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K-12Lead of the Week

Student Information Systems remain a wide-open, if highly fragmented market.

From the October 22 issue of K-12Leads and Youth Services Markets Report.

Announcement: Student Information System Due November 21 (Oct 17), Stockton Unified School District, California

Their Description: Stockton Unified School District is asking for proposals to provide an integrated enterprise Student Information System.... as conceptualized in Figure 1. SUSD’s primary goal... is... a system... for the next seven to ten years (and).... a vendor partner who will grow with the district’s needs.... The proposed... System must include....

• Student enrollment, student entry and withdrawal, daily and period-by-period attendance accounting including Average Daily Attendance (ADA), student grading and grade reporting, student discipline, student testing and assessment, student scheduling, special education, student health, and district, state (CDE), and federal compliance regulations and report generation.

• [Interface] with.... a library management system, student transportation system, district calling system, testing/assessment system, and the SUSD human resources system as well as the California Department of Education CSIS.... (SUSD) currently maintains its student information using... SASI xp by Pearson School Systems.... Additional... information... is maintained by multiple data systems.... managed in both electronic and paper formats with records located in centralized databases as well as... departments. The K-8 schools use SASI xp... and Data Director.... Special Education students are managed by... GoalView by Learning Tools International.... [H]gh schools use SASI xp...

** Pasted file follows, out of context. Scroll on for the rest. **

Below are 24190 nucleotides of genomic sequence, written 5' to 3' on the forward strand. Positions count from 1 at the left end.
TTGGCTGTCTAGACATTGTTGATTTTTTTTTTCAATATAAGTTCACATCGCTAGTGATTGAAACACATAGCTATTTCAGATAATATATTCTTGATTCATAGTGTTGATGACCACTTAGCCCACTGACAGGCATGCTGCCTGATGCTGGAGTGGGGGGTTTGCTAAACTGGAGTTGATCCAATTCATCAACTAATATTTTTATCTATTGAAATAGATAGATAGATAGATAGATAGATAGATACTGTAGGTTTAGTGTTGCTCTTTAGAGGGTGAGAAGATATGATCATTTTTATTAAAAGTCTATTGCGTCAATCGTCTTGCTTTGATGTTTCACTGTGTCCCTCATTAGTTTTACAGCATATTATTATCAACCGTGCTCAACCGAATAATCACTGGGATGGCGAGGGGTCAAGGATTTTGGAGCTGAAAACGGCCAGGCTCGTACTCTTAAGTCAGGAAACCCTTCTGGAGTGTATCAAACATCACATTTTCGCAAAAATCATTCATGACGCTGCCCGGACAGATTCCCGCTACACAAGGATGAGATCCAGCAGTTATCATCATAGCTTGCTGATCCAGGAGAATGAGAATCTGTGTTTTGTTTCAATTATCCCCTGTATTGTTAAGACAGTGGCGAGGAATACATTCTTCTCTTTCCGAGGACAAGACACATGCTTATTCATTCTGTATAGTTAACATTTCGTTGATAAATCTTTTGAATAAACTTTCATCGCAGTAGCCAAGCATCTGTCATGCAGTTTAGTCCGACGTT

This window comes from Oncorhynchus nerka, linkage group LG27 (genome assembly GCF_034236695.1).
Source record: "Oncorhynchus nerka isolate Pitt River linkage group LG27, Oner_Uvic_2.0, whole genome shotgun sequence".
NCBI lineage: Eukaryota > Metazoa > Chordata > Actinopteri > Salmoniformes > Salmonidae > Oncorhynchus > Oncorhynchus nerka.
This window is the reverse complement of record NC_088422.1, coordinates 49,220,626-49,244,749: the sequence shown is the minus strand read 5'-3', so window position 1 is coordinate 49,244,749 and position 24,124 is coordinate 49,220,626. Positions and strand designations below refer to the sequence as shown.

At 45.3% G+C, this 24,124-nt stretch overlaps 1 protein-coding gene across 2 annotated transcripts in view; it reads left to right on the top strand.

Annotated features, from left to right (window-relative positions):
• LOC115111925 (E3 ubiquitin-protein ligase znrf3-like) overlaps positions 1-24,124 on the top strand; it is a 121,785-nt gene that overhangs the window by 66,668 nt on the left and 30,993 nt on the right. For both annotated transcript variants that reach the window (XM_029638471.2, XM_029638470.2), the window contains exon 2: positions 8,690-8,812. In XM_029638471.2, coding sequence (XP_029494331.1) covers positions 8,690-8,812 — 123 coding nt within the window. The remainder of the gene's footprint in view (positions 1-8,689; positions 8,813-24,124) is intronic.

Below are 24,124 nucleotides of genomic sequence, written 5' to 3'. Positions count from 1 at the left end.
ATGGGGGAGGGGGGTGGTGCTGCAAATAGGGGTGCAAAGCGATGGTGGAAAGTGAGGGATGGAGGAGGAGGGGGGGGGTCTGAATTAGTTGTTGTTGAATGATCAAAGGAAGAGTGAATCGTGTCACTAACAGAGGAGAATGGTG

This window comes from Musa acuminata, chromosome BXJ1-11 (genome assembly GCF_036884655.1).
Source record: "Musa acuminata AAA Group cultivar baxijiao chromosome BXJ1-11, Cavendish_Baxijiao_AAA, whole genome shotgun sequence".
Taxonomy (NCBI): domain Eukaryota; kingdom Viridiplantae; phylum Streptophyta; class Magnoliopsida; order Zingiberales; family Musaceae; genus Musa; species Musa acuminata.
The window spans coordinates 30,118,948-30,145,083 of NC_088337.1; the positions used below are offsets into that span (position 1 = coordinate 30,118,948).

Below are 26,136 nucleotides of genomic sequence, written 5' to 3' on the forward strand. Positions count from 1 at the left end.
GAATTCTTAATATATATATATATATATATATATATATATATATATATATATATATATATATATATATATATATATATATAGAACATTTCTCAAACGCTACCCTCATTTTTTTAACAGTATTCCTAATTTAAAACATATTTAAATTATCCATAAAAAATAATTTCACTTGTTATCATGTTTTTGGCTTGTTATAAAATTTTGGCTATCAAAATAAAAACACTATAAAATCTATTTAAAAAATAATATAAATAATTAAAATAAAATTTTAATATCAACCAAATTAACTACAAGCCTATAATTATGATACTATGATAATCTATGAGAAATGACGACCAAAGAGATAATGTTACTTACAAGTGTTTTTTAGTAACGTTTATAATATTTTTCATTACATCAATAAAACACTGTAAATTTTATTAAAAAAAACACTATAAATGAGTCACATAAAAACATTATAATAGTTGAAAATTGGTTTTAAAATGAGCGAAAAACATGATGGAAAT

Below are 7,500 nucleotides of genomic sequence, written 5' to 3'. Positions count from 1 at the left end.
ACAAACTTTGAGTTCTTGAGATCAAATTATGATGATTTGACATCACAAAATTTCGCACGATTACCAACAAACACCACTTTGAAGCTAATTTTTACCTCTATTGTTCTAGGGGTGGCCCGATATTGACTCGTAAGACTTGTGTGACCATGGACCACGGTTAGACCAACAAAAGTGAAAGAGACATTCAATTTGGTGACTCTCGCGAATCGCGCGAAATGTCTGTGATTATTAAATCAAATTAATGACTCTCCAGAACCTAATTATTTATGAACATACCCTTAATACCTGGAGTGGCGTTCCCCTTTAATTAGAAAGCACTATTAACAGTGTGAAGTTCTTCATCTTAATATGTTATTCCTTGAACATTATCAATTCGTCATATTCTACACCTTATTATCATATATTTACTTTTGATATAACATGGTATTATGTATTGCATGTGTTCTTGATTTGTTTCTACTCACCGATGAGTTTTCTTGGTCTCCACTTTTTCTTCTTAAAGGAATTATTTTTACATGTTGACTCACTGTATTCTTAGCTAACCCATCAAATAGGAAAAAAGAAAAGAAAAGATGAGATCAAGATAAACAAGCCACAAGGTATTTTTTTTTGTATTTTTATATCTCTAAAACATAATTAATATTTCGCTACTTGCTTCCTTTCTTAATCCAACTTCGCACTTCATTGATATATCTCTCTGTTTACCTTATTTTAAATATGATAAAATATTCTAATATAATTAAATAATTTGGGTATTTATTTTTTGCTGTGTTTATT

• [A] complete system consisting of software, hardware, installation, software customization, training, and software support, including all standard SUSD, CDE, and federal reports.... All legacy and historic student data will be converted to the new SIS system by the software vendor...

SUSD is seeking a single supplier...

My Thoughts: Without an “integrated student information system,” it will be very hard for any district to leave no child behind (or, for recent edbizbuzz readers, even 20 percent). Each of our nearly 15,000 school districts will eventually “make or buy” one. As this RFP suggests, the phrase remains an oxymoron rather than a description of reality on the ground, and so a worthy market. (See also DeKalb County, Georgia, and other districts across the country.)

I last looked seriously at the supply side of student information services in 2003, courtesy of work done for New American Schools by the Parthenon Group. At the time, the market was highly fragmented. Perhaps six providers trying to do it all, sharing well under half the total revenues, and hundreds of local, state and regional providers doing bits and pieces of the rest.

Mergers and acquisitions have since reduced the number of top players, but I don’t see a vast increase in their market share. If a truly dominant player is to emerge, it will have to offer both parts of a system that can operate with what client districts want to keep, and whole new systems or replacements. That’s a tall order and a tough business strategy to pursue.

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